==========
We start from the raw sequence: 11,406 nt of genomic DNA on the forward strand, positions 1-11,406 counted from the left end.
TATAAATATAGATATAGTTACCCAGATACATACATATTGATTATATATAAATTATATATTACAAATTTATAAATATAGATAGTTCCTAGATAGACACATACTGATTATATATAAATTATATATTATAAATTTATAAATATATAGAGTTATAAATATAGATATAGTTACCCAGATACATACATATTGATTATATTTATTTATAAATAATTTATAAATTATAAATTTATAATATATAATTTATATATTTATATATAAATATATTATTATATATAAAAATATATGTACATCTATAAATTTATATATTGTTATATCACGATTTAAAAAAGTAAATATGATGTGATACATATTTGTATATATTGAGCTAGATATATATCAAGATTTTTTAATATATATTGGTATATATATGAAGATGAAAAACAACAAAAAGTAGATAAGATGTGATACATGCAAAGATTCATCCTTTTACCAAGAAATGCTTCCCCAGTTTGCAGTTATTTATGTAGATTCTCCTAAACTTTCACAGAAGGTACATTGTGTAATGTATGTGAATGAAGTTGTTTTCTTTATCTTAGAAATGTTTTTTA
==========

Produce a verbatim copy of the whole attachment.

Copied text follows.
We start from the raw sequence: 11,406 nt of genomic DNA on the forward strand, positions 1-11,406 counted from the left end.
TATAAATATAGATATAGTTACCCAGATACATACATATTGATTATATATAAATTATATATTACAAATTTATAAATATAGATAGTTCCTAGATAGACACATACTGATTATATATAAATTATATATTATAAATTTATAAATATATAGAGTTATAAATATAGATATAGTTACCCAGATACATACATATTGATTATATTTATTTATAAATAATTTATAAATTATAAATTTATAATATATAATTTATATATTTATATATAAATATATTATTATATATAAAAATATATGTACATCTATAAATTTATATATTGTTATATCACGATTTAAAAAAGTAAATATGATGTGATACATATTTGTATATATTGAGCTAGATATATATCAAGATTTTTTAATATATATTGGTATATATATGAAGATGAAAAACAACAAAAAGTAGATAAGATGTGATACATGCAAAGATTCATCCTTTTACCAAGAAATGCTTCCCCAGTTTGCAGTTATTTATGTAGATTCTCCTAAACTTTCACAGAAGGTACATTGTGTAATGTATGTGAATGAAGTTGTTTTCTTTATCTTAGAAATGTTTTTTA